A Chartered Institute of Personnel and Development (CIPD) analysis has revealed that the gender pay gap figures for 2020 match those recorded two years previously.
The median gender pay gap was 12.8% or, alternatively, for every £1 the median male worker earned the median female worker earned 87 pence.
By contrast, in 2019 women received 86 pence while in 2018 they got 87 pence for every £1 a man earned.
The CIPD also has concerns about the number of employers reporting their pay data. For example, in 2018, 10,833 organisations published their numbers. This dropped to 6,150 in 2019 and 2,440 in 2020.
Responding to the figures, Charles Cotton, senior reward and performance adviser at the CIPD, said, “We are now into our fifth year of gender pay gap reporting and there has been markedly little change in the figures. This is to be expected, however, given improvements can’t be made overnight and some of the measures employers have taken to close their gender pay gap may well initially result in it widening.”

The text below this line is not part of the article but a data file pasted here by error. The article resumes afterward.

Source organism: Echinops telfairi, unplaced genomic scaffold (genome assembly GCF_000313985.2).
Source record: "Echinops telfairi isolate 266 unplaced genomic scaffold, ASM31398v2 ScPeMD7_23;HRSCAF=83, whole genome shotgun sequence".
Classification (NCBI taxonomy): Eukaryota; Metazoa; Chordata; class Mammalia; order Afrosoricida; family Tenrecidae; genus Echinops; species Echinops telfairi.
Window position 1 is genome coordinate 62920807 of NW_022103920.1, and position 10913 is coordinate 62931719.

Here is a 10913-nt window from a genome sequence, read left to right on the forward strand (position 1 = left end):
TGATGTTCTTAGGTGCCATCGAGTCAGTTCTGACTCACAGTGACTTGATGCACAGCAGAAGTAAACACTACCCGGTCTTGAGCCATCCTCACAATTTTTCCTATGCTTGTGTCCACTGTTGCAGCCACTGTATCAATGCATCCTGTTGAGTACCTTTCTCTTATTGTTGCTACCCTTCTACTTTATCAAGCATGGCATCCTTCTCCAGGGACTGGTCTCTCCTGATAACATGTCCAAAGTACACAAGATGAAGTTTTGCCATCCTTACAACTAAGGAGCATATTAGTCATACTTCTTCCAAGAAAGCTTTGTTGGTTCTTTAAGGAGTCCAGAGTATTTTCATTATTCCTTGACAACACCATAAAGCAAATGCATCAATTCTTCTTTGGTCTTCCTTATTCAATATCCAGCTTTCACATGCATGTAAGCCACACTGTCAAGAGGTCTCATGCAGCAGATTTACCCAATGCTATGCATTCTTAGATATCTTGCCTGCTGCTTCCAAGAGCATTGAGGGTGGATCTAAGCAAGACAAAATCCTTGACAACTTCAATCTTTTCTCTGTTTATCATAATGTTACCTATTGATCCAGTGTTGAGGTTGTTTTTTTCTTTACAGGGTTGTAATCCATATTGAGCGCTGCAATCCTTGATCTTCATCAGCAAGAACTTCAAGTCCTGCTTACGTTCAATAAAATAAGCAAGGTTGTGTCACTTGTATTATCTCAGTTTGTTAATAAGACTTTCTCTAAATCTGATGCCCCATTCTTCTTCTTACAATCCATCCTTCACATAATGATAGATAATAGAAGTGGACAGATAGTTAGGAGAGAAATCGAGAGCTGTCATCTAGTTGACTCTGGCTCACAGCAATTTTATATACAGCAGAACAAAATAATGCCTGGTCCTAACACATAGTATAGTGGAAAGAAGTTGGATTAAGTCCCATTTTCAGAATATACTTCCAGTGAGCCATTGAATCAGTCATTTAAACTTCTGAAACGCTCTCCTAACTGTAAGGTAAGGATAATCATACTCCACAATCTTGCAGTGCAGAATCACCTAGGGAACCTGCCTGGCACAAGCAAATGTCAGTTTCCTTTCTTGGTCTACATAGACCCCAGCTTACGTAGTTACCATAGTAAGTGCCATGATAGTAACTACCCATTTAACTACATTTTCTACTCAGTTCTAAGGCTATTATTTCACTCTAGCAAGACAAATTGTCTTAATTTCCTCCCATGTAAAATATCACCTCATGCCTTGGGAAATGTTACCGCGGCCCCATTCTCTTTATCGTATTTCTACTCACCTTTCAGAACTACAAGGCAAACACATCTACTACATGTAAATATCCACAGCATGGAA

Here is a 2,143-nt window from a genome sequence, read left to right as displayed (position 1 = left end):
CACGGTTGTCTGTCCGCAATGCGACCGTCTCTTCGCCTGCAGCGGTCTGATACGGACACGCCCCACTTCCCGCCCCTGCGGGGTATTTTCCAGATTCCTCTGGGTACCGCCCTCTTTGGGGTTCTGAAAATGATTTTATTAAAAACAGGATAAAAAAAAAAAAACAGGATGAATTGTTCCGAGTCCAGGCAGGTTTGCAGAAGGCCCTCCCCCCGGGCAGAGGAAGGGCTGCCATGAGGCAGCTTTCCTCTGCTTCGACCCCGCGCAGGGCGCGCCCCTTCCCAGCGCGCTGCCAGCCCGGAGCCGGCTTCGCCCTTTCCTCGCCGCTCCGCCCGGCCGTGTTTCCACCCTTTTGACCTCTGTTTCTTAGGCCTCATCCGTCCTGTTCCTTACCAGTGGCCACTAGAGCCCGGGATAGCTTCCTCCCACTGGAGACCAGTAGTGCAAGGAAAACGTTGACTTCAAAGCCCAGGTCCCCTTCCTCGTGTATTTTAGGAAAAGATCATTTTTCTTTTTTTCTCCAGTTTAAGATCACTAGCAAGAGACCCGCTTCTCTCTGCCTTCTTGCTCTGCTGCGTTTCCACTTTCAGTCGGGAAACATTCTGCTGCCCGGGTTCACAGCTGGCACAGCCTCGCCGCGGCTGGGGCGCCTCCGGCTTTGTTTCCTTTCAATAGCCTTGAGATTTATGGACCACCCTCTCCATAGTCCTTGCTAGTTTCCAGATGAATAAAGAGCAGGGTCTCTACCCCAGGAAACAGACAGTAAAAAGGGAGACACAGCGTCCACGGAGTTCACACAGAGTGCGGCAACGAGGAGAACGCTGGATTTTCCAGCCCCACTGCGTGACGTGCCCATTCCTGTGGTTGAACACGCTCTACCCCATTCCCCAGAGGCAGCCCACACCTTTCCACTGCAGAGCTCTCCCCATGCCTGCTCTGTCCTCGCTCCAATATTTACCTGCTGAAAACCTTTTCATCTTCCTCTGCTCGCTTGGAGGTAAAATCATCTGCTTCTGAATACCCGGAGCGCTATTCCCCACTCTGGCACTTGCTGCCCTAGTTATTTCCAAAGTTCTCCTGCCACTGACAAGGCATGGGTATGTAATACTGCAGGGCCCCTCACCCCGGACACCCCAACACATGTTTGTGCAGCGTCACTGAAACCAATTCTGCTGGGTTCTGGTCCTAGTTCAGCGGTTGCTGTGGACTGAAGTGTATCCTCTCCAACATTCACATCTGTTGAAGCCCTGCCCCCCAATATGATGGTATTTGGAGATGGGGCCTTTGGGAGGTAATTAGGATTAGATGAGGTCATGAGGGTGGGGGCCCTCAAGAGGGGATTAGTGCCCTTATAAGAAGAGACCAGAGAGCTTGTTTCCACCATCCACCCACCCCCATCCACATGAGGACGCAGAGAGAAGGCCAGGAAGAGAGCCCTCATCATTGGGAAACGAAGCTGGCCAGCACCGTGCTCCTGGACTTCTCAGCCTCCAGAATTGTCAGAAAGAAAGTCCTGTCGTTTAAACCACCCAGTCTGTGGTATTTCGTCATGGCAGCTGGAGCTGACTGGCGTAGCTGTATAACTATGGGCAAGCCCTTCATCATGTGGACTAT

“However, we are more concerned by the sharp drop in employers who have so far chosen not to report their figures this year. While this is not that surprising given enforcement action has been delayed by six months, it does raise questions about the commitment of some employers to tackling their gender pay gap.
“Reporting is an integral part of an organisation’s fairness strategy and without it employers lack a valuable tool to assess the fairness of how they recruit, manage, develop and reward their people. We would therefore urge those that have not yet filed their figures for 2020 to do so now, rather than waiting until October.
“With the pandemic disproportionately affecting women financially, it’s even more of an imperative for employers to ensure gender pay reporting returns to the top of their agenda.”
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